Well, think about how much it would cost to purchase 36 processor core licenses for SQL Server 2014 Enterprise Edition. The answer is about $247,392.00, which is about ten times what a fully-loaded two-socket server would cost. If you were to choose the eight-core Intel Xeon E5-2667 v3 processor, with its much higher 3.2GHz base clock speed, it would only cost about $109,952.00 for the SQL Server 2014 licenses. You would also get probably 30-35% better single-threaded performance than with the 18-core model, while losing perhaps 35-40% of your total processor capacity.

If you are worried about total capacity, you could even buy a second server (if you could split your workload), and save enough on the license costs (32 core licenses vs. 36 core licenses) to pay for the second server. If you did this, you would have more total processor capacity, double the RAM, and much better OLTP performance. Remember, the actual raw TPC-E score is a gauge of the total processor capacity of the system, while the Score/Core helps you evaluate single-threaded processor performance.

I really wish the server vendors would take the relatively easy and inexpensive step of testing their benchmark configurations with different model processors. Once they had everything setup and tuned for the high-core count flagship processor, they could simply repeat the test runs and validation process for some of the more interesting lower core count “frequency optimized” processor models, and submit those results. TPC could help by listing the Score/Core results for all of the TPC-E benchmark submissions.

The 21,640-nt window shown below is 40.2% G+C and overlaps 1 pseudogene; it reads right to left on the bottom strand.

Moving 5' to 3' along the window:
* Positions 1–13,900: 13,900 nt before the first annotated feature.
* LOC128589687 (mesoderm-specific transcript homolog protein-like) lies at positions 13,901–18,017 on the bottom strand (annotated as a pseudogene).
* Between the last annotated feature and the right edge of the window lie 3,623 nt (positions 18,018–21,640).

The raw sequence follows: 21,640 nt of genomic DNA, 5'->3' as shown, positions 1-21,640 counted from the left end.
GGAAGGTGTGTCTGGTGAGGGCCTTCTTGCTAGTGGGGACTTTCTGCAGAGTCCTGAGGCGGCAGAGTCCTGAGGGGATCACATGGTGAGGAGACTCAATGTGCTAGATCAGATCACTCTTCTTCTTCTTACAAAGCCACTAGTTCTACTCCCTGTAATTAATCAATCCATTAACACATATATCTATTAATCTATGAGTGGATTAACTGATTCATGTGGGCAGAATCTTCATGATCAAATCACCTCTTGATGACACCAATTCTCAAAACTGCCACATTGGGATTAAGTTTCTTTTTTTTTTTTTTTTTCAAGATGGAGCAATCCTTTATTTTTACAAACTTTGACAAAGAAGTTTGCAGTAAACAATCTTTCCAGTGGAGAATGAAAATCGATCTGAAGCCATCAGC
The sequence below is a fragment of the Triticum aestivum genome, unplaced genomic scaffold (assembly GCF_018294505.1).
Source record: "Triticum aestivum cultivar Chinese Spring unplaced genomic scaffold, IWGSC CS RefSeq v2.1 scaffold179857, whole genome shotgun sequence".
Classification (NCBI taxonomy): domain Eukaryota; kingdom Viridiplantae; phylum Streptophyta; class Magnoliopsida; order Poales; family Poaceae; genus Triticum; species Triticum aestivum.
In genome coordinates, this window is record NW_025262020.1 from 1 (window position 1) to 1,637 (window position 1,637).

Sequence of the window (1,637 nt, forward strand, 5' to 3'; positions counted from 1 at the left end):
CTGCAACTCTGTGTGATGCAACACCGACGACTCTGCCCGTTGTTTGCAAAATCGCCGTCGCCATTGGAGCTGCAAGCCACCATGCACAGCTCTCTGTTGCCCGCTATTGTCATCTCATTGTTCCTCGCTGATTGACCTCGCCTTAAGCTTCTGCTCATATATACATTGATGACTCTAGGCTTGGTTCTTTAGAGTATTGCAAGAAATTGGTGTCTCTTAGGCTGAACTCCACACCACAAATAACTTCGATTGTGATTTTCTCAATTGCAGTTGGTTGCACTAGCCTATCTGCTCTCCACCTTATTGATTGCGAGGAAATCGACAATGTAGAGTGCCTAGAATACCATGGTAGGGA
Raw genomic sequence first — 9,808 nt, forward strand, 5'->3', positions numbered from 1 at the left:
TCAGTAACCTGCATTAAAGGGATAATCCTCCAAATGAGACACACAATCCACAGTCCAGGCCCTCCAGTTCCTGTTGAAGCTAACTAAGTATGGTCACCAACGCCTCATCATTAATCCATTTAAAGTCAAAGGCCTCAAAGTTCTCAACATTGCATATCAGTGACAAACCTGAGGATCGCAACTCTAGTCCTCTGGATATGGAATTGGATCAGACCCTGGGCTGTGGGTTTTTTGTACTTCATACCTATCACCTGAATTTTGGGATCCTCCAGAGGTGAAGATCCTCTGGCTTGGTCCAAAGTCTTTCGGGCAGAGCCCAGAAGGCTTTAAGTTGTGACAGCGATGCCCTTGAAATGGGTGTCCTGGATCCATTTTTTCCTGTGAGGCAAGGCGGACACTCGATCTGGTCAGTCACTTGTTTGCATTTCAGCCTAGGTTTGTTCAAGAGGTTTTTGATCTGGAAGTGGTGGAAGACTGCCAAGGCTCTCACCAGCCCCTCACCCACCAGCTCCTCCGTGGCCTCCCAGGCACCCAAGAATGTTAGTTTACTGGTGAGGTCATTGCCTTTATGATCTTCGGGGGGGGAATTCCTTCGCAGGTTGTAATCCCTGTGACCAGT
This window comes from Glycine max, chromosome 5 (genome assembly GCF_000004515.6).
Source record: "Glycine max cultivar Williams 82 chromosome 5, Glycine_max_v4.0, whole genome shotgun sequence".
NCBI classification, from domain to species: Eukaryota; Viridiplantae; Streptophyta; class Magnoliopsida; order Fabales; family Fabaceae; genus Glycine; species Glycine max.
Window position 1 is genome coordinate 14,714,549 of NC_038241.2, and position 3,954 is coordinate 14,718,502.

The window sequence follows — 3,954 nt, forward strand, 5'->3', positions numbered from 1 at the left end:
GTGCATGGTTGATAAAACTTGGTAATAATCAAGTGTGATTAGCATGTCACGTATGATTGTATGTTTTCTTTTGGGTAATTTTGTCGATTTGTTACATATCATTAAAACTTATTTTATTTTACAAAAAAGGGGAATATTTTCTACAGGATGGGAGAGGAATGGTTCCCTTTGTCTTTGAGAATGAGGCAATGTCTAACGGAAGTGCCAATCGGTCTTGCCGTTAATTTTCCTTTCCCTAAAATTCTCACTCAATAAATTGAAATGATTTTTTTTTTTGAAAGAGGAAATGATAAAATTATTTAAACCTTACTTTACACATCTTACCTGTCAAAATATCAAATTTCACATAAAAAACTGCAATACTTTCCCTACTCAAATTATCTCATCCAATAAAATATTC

TpsE Score/Core System Processor Total Cores Sockets
1881.76 117.61 HP ProLiant DL380p Gen8 Intel Xeon E5-2690                                         16 2
1871.81 116.99 PRIMERGY RX300 S7 Intel Xeon E5-2690                                         16 2
1863.23 116.45 IBM System x3650 M4 Intel Xeon E5-2690                                         16 2
2590.93 108 IBM System x3650 M4 Intel Xeon E5-2697 v2 24 2
1284.14 107.01 HP ProLiant DL380 G7 Server Intel Xeon X5690                                  12 2
1268.3 105.69 PRIMERGY RX300 S6 12×2.5 Intel Xeon X5690                                  12 2
3777.08 104.92 PRIMERGY RX2540 M1 Intel Xeon E5-2699 v3 36 2
1246.13 103.84 PRIMERGY RX300 S6 Intel Xeon X5680                                  12 2
2472.58 103.02 PRIMERGY RX300 S8 Intel Xeon E5-2697 v2 24 2
817.15 102.14 IBM System x3650 M2 Intel Xeon X5570                                 8 2

Table 1: TPC-E Single-Threaded Performance Leaderboard

New Versions of Useful Tools for SQL Server

There is a completely rewritten version of Geekbench, which is a very useful cross-platform processor and memory performance benchmark that you can use for comparing and validating processor and memory performance on anything from your laptop to a very expensive database server in just a few minutes, with no configuration of the benchmark needed. As the Primate Labs web site puts it:

Geekbench 3 is Primate Labs’ next-generation processor benchmark, with a new scoring system that separates single-core and multi-core performance, and new workloads that simulate real-world scenarios. Geekbench 3 makes it easier than ever to find out if your computer is up to speed.

There is also a new 1.66 version of CPU-Z, that has support for some upcoming processors, such as the Intel Xeon E5-2600 v2 series (Ivy Bridge-EP).